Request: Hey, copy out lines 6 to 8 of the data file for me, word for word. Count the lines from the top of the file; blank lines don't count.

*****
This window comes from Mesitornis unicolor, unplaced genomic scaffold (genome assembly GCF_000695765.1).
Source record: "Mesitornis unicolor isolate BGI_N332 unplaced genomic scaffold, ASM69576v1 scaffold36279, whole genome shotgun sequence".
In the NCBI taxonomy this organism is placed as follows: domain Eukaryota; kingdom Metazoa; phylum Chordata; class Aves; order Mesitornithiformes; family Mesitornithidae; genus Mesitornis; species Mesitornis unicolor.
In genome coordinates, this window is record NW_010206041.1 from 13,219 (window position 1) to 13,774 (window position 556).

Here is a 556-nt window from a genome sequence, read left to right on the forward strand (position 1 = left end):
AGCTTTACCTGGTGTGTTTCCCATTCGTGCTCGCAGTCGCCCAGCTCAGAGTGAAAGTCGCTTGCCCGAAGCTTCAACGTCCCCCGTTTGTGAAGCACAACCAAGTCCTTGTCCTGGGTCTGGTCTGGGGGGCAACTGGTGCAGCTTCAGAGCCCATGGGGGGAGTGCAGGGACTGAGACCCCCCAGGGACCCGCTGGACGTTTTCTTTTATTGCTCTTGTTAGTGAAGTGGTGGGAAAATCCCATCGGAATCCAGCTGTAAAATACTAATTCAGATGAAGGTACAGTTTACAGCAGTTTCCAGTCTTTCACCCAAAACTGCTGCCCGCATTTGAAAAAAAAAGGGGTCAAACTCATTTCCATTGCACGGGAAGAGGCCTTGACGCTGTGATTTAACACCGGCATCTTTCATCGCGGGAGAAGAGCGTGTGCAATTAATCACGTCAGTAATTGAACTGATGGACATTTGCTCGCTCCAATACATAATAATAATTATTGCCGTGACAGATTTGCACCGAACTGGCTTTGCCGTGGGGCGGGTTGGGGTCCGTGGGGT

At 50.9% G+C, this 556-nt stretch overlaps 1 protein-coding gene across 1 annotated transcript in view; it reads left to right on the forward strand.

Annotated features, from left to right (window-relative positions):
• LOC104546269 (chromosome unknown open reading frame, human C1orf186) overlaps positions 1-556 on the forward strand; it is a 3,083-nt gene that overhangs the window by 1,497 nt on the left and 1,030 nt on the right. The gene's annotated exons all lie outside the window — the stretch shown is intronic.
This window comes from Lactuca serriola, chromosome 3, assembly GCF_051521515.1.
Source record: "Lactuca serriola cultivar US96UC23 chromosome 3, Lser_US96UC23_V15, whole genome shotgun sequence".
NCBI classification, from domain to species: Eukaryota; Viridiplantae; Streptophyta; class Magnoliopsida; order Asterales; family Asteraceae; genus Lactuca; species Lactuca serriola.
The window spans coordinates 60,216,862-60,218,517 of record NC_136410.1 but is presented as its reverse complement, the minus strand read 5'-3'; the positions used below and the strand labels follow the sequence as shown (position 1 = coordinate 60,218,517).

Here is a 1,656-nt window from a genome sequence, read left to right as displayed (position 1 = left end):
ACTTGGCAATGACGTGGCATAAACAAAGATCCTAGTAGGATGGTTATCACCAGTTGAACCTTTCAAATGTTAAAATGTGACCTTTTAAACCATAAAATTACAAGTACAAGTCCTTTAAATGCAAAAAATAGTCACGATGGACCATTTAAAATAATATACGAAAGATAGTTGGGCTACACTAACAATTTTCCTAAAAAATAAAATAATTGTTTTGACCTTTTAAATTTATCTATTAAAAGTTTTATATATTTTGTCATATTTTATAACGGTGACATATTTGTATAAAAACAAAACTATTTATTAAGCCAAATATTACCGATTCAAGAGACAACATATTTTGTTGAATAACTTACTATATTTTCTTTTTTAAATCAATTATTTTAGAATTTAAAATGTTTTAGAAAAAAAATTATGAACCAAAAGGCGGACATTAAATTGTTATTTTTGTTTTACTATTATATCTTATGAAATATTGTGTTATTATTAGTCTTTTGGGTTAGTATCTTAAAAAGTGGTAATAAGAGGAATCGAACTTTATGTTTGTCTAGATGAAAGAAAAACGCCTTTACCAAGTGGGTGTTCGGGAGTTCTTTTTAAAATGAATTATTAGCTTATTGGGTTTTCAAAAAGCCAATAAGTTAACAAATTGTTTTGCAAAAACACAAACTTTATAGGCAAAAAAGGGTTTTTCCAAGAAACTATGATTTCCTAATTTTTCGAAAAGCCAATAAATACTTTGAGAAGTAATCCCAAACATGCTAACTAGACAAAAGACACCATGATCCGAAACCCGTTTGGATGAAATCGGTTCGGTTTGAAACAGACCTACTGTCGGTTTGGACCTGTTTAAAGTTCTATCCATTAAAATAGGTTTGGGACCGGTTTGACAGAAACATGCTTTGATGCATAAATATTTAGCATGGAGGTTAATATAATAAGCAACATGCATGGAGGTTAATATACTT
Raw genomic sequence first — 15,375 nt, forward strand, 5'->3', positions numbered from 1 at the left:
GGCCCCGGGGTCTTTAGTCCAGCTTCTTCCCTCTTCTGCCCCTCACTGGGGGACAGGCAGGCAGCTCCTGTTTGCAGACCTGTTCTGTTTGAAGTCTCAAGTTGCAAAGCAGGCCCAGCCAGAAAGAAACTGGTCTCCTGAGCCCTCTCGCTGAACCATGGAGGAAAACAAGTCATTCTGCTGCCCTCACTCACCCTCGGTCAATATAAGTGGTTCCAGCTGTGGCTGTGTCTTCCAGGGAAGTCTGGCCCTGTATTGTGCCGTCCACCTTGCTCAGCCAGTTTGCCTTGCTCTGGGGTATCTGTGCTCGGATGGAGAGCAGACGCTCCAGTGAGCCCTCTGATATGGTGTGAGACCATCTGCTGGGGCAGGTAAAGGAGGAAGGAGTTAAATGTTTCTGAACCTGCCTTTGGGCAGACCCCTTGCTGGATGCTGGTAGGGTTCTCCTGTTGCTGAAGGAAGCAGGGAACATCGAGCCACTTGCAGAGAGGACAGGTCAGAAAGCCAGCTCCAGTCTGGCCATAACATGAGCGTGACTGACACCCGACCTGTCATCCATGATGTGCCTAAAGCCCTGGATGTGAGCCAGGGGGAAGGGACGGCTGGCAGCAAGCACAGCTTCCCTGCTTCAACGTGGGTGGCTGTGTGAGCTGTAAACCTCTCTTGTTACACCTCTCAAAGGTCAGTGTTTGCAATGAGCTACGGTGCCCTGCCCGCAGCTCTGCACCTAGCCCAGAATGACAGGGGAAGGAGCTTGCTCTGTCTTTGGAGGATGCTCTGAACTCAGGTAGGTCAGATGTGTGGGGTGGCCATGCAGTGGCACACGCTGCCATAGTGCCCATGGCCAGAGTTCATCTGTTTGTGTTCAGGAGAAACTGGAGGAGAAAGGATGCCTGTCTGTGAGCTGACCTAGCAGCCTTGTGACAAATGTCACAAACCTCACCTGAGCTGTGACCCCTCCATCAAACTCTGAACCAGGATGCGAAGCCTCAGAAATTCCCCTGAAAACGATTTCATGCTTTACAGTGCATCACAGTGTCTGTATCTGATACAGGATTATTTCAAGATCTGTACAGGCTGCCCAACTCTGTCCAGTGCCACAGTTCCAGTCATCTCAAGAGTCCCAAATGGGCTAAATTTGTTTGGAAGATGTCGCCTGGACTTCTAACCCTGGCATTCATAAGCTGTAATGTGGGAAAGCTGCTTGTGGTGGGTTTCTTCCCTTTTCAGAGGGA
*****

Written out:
AGCTTTACCTGGTGTGTTTCCCATTCGTGCTCGCAGTCGCCCAGCTCAGAGTGAAAGTCGCTTGCCCGAAGCTTCAACGTCCCCCGTTTGTGAAGCACAACCAAGTCCTTGTCCTGGGTCTGGTCTGGGGGGCAACTGGTGCAGCTTCAGAGCCCATGGGGGGAGTGCAGGGACTGAGACCCCCCAGGGACCCGCTGGACGTTTTCTTTTATTGCTCTTGTTAGTGAAGTGGTGGGAAAATCCCATCGGAATCCAGCTGTAAAATACTAATTCAGATGAAGGTACAGTTTACAGCAGTTTCCAGTCTTTCACCCAAAACTGCTGCCCGCATTTGAAAAAAAAAGGGGTCAAACTCATTTCCATTGCACGGGAAGAGGCCTTGACGCTGTGATTTAACACCGGCATCTTTCATCGCGGGAGAAGAGCGTGTGCAATTAATCACGTCAGTAATTGAACTGATGGACATTTGCTCGCTCCAATACATAATAATAATTATTGCCGTGACAGATTTGCACCGAACTGGCTTTGCCGTGGGGCGGGTTGGGGTCCGTGGGGT

At 50.9% G+C, this 556-nt stretch overlaps 1 protein-coding gene across 1 annotated transcript in view; it reads left to right on the forward strand.

Annotated features, from left to right (window-relative positions):